How to Build a Successful Summer Jobs Program
If done right, employing kids can improve their academic performance as well as reduce violence, incarceration and mortality rates.
While some teens found jobs to keep them busy (and hopefully out of trouble) last summer, 2.8 million were unemployed.
With 7.8 million adult Americans out of work, a quarter of whom have been unemployed for over six months, the opportunities for teens have shriveled up in recent years. Some cities, however, have made aggressive attempts to change this with a resurgence of summer jobs programs.
Dedicated federal funding for summer jobs programs ended in 1998. Since then, many local initiatives got the ax. But cities have used the 2009 federal stimulus package to bring them back.
Research shows that summer jobs programs can improve participants’ academic attendance and performance as well as reduce violence, incarceration and mortality rates.
Summer jobs programs place teens in workplaces where they typically work five hours a day for five to seven weeks. The public or quasi-public agencies running the programs typically subsidize unpaid jobs in the public and nonprofit sectors while also seeking paid positions in private companies. The work can range from filing documents to troubleshooting computer issues. While programs usually prioritize vulnerable teens who might otherwise struggle in the labor market, the design, implementation and funding of such programs varies from city to city.
“It’s a complex operation involving multiple actors, multiple steps and a huge amount of critical detail,” said Martha Ross, a fellow at the Metropolitan Policy Program of the Brookings Institution, who co-authored a recent report on best practices for summer jobs programs.
Based on a survey, Brookings identified core practices of high-quality summer jobs programs that further participants’ growth and provide value to employers. Here are a few of them:
Strong partnerships with employers
Summer jobs programs can only impact as many young people as they employ, and engaging the private sector is pivotal for expanding the scale without breaking the government’s bank account. Employers are more willing to pay teens for entry-level positions. On top of that, a mayor's enthusiasm in being the chief promoter also goes a long way. Louisville, Ky., Mayor Greg Fischer is one who actively brands his cities’ summer jobs program and recruits new employers. Since he launched SummerWorks in 2011, the program has placed over 6,500 youth in jobs.
Funding is the biggest problem for summer jobs programs. Budget uncertainty can seriously hamper program planning and outreach. The most successful programs found ways to leverage federal funding. The federal Workforce Innovation and Opportunity Act is one potential source for this purpose, as is the Temporary Assistance to Needy Families program and the Community Development Block Grant program. State, local and private dollars are all additions to this key ingredient.
Ranking and matching
Strong programs tend to have a clear mechanism for sorting youth into groups based on their age and work readiness. They can then match participants to jobs of varying levels of responsibility and complexity. In some cases, building a separate program for a subgroup is helpful. Chicago’s One Summer Plus program, for instance, targeted youth who had extensive school absences or involvement with the juvenile justice system and assigned them additional mentors trained in trauma-informed care and conflict resolution.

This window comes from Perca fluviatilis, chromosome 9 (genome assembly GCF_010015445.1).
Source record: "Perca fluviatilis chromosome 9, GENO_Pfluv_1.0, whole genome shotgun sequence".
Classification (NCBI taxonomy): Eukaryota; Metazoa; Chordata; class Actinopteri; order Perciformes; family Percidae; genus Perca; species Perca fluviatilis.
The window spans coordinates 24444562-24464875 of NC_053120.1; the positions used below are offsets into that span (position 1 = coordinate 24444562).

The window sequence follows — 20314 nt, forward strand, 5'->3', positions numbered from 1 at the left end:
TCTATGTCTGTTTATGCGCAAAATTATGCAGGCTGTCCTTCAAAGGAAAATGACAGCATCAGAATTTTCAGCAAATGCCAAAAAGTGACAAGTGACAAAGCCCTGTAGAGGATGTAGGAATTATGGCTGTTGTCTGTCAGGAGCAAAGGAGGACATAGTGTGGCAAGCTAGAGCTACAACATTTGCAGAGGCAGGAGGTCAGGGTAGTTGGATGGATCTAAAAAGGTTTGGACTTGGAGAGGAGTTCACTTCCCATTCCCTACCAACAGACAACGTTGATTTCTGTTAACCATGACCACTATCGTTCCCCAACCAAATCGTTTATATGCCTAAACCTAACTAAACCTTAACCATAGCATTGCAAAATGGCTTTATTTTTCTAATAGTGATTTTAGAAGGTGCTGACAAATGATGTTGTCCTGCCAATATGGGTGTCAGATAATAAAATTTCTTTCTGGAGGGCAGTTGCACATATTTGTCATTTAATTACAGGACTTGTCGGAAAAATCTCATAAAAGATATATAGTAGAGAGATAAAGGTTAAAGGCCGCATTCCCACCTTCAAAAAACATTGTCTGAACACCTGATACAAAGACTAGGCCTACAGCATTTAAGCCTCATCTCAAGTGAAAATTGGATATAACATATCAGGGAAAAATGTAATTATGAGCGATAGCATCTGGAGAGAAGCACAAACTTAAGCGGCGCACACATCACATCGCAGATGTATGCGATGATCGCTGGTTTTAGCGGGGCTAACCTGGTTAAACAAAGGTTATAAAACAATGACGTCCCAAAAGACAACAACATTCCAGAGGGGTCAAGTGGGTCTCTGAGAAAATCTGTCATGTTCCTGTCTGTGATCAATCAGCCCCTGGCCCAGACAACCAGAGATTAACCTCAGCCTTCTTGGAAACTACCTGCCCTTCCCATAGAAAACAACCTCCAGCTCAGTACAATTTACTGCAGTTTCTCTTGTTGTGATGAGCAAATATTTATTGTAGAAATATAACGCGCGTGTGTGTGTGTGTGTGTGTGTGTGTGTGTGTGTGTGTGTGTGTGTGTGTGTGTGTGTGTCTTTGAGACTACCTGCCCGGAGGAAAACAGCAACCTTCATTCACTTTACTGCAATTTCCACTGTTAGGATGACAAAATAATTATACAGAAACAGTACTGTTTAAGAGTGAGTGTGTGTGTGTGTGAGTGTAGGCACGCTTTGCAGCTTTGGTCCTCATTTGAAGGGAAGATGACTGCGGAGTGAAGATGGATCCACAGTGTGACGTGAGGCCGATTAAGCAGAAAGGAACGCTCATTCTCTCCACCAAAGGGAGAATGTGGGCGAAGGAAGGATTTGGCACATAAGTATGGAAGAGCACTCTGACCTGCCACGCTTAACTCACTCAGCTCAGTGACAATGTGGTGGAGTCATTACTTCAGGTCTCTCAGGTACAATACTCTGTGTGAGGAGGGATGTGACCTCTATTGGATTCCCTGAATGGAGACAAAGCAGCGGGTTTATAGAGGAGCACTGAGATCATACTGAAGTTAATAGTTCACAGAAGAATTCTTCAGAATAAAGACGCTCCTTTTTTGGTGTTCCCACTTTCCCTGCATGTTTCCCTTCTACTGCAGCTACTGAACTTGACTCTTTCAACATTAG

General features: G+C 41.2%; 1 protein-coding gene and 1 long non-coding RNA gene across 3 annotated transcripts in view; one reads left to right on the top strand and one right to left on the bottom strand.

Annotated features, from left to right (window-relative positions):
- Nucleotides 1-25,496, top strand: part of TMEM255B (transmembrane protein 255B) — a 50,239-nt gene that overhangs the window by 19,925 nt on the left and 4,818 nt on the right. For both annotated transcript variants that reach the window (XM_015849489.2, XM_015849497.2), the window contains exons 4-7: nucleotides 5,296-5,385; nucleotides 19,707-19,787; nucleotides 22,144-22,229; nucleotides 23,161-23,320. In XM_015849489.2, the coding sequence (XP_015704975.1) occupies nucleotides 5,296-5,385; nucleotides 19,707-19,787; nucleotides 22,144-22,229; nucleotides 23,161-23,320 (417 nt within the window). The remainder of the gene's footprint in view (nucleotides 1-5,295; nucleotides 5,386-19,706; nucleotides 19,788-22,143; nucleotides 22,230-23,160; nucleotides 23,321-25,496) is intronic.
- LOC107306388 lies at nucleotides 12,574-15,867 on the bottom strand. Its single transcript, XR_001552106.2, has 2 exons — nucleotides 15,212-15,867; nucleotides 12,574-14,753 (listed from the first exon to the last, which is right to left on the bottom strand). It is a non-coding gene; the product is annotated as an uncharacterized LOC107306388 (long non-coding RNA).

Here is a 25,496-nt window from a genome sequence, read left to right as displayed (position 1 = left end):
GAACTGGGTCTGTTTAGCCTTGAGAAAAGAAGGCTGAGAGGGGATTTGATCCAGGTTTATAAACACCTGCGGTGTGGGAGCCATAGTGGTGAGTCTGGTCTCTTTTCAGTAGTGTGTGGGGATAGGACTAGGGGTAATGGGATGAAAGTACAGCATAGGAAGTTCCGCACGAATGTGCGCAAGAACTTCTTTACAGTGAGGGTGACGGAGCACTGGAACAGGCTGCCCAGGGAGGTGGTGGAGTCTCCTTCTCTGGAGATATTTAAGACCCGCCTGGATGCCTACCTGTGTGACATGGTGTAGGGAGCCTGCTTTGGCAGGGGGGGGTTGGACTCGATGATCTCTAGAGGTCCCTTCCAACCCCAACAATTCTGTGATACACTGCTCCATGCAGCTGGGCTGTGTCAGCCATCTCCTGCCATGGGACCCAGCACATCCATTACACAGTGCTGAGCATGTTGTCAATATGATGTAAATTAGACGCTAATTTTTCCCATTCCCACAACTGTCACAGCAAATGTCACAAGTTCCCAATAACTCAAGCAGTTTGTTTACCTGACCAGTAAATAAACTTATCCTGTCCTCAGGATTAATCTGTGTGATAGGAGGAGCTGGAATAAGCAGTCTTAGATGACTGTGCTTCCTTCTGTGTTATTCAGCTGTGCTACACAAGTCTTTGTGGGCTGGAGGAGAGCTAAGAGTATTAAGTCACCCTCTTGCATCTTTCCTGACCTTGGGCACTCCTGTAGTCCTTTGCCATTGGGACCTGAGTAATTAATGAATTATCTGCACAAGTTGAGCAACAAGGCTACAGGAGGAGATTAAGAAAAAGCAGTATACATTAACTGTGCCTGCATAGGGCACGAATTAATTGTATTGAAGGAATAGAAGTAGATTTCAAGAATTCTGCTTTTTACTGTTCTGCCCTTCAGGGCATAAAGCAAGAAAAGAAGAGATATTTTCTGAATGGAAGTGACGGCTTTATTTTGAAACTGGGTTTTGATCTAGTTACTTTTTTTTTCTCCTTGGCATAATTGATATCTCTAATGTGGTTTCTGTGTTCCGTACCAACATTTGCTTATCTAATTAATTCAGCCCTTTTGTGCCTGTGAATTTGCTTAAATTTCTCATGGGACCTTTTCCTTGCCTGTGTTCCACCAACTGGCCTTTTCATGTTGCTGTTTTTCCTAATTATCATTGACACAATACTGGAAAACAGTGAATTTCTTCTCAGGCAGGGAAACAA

Education about work and money
Good programs pair professional development, such as interview training and workplace etiquette, with job-based learning. Youth participants’ financial literacy -- knowing what to do with their new income -- is also crucial. San Francisco’s partnership with the MyPath savings program, for example, teaches teens how to open a savings account, develop a savings goal and set up direct deposit for their paychecks. As a result, youth are able to accumulate significant savings and develop regular savings habits.
Summer jobs programs are better when they have people with the necessary skills deployed in clearly delineated roles. Boston, for example, boasts a team of 23 career specialists and four employer account managers, anchoring their outreach to students and employers. Mentors are a key part of the team, not only as middlemen between the youth and the employers but also as positive adult figures that teens can approach for advice and support.
As programs mature (and sometimes get cut because of funding issues), governments should develop tools that make it simple for people to come in and start (or restart) a summer jobs program. The Worksite Toolkit, developed by the Philadelphia Youth Network, is one example. It offers guidelines for worksite orientations, workplace activities, job descriptions and assessment forms. According to the Brookings report, “these guides minimize unnecessary reinvention of the wheel and save valuable program staff and workplace supervisor time.”
A six-week taste of paid employment should be integrated with long-term programming to have lasting impact. New York City offers opportunities for those completing its program to apply for year-round employment. Applicants are randomly selected to work in community-based organizations and participate in career-readiness training during the school year.